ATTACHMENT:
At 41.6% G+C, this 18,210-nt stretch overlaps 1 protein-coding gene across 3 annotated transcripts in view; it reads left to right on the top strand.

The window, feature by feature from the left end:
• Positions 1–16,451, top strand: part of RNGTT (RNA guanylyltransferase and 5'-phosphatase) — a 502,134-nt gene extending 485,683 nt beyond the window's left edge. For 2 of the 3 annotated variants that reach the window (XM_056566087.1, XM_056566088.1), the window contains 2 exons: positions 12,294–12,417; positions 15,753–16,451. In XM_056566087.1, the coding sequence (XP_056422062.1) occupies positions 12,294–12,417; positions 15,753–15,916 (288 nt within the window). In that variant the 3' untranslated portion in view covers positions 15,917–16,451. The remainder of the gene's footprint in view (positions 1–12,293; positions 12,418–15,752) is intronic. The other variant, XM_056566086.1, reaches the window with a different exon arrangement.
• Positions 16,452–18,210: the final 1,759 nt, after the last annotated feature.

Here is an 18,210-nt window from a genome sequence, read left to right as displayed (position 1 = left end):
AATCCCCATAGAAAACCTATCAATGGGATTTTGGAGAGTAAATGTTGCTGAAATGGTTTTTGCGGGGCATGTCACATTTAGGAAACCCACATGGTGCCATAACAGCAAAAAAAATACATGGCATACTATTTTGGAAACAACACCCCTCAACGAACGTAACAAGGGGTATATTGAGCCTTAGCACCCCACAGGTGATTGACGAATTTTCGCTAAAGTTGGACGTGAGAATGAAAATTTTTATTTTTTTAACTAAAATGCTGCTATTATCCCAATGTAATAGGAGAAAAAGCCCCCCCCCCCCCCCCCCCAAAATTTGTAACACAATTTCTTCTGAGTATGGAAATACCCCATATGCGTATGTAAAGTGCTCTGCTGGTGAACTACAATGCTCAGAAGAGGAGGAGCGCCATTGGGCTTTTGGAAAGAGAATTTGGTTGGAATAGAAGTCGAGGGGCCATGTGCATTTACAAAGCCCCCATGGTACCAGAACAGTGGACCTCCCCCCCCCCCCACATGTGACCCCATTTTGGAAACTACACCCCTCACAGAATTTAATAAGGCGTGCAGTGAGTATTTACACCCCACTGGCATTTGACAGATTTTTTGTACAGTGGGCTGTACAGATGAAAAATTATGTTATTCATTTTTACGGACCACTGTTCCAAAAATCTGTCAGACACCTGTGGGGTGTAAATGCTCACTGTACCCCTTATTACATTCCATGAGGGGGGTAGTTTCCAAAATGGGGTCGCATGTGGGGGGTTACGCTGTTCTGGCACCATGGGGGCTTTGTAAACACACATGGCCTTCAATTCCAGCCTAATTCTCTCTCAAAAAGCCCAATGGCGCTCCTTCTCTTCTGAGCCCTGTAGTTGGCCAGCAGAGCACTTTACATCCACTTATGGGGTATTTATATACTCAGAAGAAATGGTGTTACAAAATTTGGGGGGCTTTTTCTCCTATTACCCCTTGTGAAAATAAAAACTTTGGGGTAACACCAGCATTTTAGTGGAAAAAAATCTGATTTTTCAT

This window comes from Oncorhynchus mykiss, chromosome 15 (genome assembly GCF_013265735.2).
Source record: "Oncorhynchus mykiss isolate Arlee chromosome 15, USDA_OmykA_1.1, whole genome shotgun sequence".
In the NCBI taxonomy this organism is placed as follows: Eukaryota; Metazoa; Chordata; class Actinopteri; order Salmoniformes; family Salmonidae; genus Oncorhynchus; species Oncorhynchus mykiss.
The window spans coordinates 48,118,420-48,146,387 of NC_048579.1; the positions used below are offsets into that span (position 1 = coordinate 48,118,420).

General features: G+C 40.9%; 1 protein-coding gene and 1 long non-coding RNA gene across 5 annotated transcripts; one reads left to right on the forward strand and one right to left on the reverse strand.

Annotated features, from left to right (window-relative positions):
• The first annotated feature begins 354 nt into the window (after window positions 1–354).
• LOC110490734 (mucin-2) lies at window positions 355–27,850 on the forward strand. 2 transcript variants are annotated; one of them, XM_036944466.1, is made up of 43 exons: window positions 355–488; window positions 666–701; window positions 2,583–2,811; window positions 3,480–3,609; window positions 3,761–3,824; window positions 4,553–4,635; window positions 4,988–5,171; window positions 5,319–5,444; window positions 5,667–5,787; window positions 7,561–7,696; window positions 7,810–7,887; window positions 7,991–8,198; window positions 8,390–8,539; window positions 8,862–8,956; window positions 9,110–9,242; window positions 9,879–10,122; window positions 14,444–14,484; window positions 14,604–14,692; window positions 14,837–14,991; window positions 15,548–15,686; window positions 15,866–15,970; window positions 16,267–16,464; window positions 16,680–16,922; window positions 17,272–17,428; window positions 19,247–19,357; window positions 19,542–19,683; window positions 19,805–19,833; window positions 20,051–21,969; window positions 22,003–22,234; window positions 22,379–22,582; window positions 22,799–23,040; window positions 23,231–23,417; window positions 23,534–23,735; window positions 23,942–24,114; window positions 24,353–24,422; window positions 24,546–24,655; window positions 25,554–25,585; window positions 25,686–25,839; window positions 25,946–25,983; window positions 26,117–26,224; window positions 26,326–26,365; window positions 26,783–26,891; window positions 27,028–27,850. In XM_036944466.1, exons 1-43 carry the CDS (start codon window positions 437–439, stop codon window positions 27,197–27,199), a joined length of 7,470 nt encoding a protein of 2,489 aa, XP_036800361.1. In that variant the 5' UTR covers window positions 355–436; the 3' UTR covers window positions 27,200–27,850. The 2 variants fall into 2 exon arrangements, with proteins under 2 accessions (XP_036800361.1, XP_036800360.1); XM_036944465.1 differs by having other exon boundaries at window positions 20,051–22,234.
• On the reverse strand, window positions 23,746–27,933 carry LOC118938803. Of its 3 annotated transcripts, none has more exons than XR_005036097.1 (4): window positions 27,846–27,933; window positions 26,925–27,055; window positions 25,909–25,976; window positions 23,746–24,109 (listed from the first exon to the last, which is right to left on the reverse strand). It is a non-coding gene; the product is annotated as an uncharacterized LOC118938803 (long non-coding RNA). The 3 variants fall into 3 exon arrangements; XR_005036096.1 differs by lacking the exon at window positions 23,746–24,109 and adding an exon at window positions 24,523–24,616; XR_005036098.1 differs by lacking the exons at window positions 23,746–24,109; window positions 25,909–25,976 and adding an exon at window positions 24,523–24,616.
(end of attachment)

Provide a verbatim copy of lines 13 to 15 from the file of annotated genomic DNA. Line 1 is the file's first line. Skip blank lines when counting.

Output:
• The first annotated feature begins 354 nt into the window (after window positions 1–354).
• LOC110490734 (mucin-2) lies at window positions 355–27,850 on the forward strand. 2 transcript variants are annotated; one of them, XM_036944466.1, is made up of 43 exons: window positions 355–488; window positions 666–701; window positions 2,583–2,811; window positions 3,480–3,609; window positions 3,761–3,824; window positions 4,553–4,635; window positions 4,988–5,171; window positions 5,319–5,444; window positions 5,667–5,787; window positions 7,561–7,696; window positions 7,810–7,887; window positions 7,991–8,198; window positions 8,390–8,539; window positions 8,862–8,956; window positions 9,110–9,242; window positions 9,879–10,122; window positions 14,444–14,484; window positions 14,604–14,692; window positions 14,837–14,991; window positions 15,548–15,686; window positions 15,866–15,970; window positions 16,267–16,464; window positions 16,680–16,922; window positions 17,272–17,428; window positions 19,247–19,357; window positions 19,542–19,683; window positions 19,805–19,833; window positions 20,051–21,969; window positions 22,003–22,234; window positions 22,379–22,582; window positions 22,799–23,040; window positions 23,231–23,417; window positions 23,534–23,735; window positions 23,942–24,114; window positions 24,353–24,422; window positions 24,546–24,655; window positions 25,554–25,585; window positions 25,686–25,839; window positions 25,946–25,983; window positions 26,117–26,224; window positions 26,326–26,365; window positions 26,783–26,891; window positions 27,028–27,850. In XM_036944466.1, exons 1-43 carry the CDS (start codon window positions 437–439, stop codon window positions 27,197–27,199), a joined length of 7,470 nt encoding a protein of 2,489 aa, XP_036800361.1. In that variant the 5' UTR covers window positions 355–436; the 3' UTR covers window positions 27,200–27,850. The 2 variants fall into 2 exon arrangements, with proteins under 2 accessions (XP_036800361.1, XP_036800360.1); XM_036944465.1 differs by having other exon boundaries at window positions 20,051–22,234.
• On the reverse strand, window positions 23,746–27,933 carry LOC118938803. Of its 3 annotated transcripts, none has more exons than XR_005036097.1 (4): window positions 27,846–27,933; window positions 26,925–27,055; window positions 25,909–25,976; window positions 23,746–24,109 (listed from the first exon to the last, which is right to left on the reverse strand). It is a non-coding gene; the product is annotated as an uncharacterized LOC118938803 (long non-coding RNA). The 3 variants fall into 3 exon arrangements; XR_005036096.1 differs by lacking the exon at window positions 23,746–24,109 and adding an exon at window positions 24,523–24,616; XR_005036098.1 differs by lacking the exons at window positions 23,746–24,109; window positions 25,909–25,976 and adding an exon at window positions 24,523–24,616.